Depression and quality of life among Macau residents in the 2022 COVID-19 pandemic wave from the perspective of network analysis

Tong Leong Si, Pan Chen, Ling Zhang, Sha Sha, Mei Ieng Lam, Ka In Lok, Ines Hang Iao Chow, Jia Xin Li, Yue Ying Wang, Zhaohui Su, Teris Cheung, Gabor S. Ungvari, Chee H. Ng, Yuan Feng, Yu Tao Xiang

Research output: Contribution to journalArticlepeer-review

3 Citations (Scopus)

Abstract

Background: In the summer of 2022, Macau experienced a surge of COVID-19 infections (the 618 COVID-19 wave), which had serious effects on mental health and quality of life (QoL). However, there is scant research on mental health problems and QoL among Macau residents during the 618 COVID-19 wave. This study examined the network structure of depressive symptoms (hereafter depression), and the interconnection between different depressive symptoms and QoL among Macau residents during this period. Method: A cross-sectional study was conducted between 26th July and 9th September 2022. Depressive symptoms were measured with the 9-item Patient Health Questionnaire (PHQ-9), while the global QoL was measured with the two items of the World Health Organization Quality of Life-brief version (WHOQOL-BREF). Correlates of depression were explored using univariate and multivariate analyses. The association between depression and QoL was investigated using analysis of covariance (ANCOVA). Network analysis was used to evaluate the structure of depression. The centrality index “Expected Influence” (EI) was used to identify the most central symptoms and the flow function was used to identify depressive symptoms that had a direct bearing on QoL. Results: A total 1,008 participants were included in this study. The overall prevalence of depression was 62.5% (n = 630; 95% CI = 60.00–65.00%). Having depression was significantly associated with younger age (OR = 0.970; p < 0.001), anxiety (OR = 1.515; p < 0.001), fatigue (OR = 1.338; p < 0.001), and economic loss (OR = 1.933; p = 0.026). Participants with depression had lower QoL F (1, 1,008) =5.538, p = 0.019). The most central symptoms included PHQ2 (“Sad Mood”) (EI: 1.044), PHQ4 (“Fatigue”) (EI: 1.016), and PHQ6 (“Guilt”) (EI: 0.975) in the depression network model, while PHQ4 (“Fatigue”), PHQ9 (“Suicide”), and PHQ6 (“Guilt”) had strong negative associations with QoL. Conclusion: Depression was common among Macao residents during the 618 COVID-19 wave. Given the negative impact of depression on QoL, interventions targeting central symptoms identified in the network model (e.g., cognitive behavioral therapy) should be developed and implemented for Macau residents with depression.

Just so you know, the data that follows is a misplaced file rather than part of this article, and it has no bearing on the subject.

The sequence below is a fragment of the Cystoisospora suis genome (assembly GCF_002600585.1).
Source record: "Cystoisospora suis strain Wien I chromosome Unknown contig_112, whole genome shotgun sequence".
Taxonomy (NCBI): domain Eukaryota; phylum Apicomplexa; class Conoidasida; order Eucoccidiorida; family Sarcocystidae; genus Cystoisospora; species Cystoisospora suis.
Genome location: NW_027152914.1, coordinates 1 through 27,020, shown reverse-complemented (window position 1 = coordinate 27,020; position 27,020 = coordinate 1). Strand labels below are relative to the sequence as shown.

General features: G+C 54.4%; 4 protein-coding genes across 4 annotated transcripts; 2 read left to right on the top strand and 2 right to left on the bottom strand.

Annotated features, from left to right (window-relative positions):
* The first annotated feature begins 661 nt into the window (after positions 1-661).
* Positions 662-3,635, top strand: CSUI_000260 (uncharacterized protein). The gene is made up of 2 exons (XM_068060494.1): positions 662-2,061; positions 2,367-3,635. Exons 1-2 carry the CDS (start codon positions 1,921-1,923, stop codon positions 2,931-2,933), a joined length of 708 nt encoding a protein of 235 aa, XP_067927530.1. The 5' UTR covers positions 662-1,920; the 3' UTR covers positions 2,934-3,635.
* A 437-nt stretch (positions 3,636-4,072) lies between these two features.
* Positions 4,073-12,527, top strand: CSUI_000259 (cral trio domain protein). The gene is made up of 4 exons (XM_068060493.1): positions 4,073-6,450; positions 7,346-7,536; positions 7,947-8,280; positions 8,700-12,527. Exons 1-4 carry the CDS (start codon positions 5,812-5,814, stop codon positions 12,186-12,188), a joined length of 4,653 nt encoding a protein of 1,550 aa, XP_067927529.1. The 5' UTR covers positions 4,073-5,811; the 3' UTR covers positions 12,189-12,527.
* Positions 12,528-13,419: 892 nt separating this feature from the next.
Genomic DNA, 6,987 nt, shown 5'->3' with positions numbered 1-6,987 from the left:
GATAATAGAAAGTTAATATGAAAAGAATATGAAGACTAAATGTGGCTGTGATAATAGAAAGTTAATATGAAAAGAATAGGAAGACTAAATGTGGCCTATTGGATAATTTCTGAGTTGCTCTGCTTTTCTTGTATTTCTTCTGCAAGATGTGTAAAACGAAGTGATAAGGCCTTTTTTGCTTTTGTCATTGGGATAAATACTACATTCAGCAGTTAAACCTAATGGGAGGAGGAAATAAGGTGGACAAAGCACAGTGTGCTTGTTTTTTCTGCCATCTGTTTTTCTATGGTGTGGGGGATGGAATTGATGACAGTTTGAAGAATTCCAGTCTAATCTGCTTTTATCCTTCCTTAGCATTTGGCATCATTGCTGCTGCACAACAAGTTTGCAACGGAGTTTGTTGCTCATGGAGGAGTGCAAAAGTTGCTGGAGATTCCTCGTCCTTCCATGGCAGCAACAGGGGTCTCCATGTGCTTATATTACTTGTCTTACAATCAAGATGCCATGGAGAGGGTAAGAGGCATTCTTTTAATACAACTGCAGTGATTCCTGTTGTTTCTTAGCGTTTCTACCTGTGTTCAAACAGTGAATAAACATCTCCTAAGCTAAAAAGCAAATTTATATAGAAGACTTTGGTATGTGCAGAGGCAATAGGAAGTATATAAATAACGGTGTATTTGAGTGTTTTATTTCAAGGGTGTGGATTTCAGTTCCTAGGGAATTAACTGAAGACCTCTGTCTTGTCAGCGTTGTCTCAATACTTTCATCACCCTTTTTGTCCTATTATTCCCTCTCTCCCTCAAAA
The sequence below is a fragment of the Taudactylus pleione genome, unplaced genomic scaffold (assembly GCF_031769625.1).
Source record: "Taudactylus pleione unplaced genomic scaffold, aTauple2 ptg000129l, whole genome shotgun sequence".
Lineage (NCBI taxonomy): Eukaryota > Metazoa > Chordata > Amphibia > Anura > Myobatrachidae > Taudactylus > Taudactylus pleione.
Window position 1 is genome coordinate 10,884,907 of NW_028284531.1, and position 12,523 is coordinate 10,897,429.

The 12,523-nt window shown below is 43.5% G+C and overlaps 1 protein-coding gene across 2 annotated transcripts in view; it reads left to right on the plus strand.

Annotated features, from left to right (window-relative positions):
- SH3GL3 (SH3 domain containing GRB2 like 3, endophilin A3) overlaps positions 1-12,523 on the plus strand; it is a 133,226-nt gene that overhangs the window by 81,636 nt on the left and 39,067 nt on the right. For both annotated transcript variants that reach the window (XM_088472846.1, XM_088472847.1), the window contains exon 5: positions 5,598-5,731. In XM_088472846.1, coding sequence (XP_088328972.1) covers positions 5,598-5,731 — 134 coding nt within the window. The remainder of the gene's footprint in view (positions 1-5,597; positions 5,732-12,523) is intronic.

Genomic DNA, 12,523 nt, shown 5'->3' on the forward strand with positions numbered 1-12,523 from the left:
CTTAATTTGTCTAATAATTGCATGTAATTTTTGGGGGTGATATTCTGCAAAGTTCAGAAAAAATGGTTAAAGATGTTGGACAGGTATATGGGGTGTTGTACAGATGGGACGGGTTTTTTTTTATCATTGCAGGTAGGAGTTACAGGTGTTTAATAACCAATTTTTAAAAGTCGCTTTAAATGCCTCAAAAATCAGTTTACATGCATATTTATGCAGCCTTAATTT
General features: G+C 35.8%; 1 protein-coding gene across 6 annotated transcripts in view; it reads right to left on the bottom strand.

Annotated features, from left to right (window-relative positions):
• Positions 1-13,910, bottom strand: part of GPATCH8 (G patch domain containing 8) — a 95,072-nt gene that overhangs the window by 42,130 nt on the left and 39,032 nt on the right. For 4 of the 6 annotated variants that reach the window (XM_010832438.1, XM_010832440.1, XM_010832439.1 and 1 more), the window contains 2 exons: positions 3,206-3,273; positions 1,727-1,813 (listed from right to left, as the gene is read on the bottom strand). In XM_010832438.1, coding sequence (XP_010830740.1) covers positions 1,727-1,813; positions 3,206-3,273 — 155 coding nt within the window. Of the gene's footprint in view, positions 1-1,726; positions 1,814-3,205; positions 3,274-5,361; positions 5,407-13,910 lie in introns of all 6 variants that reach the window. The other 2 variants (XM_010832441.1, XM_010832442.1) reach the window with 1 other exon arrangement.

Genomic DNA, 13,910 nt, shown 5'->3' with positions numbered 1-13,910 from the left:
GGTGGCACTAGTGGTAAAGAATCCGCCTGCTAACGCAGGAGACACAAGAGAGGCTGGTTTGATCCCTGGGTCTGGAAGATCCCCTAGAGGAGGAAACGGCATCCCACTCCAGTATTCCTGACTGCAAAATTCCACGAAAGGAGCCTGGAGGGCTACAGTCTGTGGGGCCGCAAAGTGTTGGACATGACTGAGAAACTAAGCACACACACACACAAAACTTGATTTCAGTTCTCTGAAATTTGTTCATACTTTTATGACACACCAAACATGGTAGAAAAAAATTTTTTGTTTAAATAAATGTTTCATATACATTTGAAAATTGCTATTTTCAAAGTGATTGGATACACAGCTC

Original languageEnglish
Article number1164232
JournalFrontiers in Psychology
Volume14
DOIs
Publication statusPublished - 2023

Keywords

  • COVID-19
  • depression
  • network analysis
  • prevalence
  • quality of life

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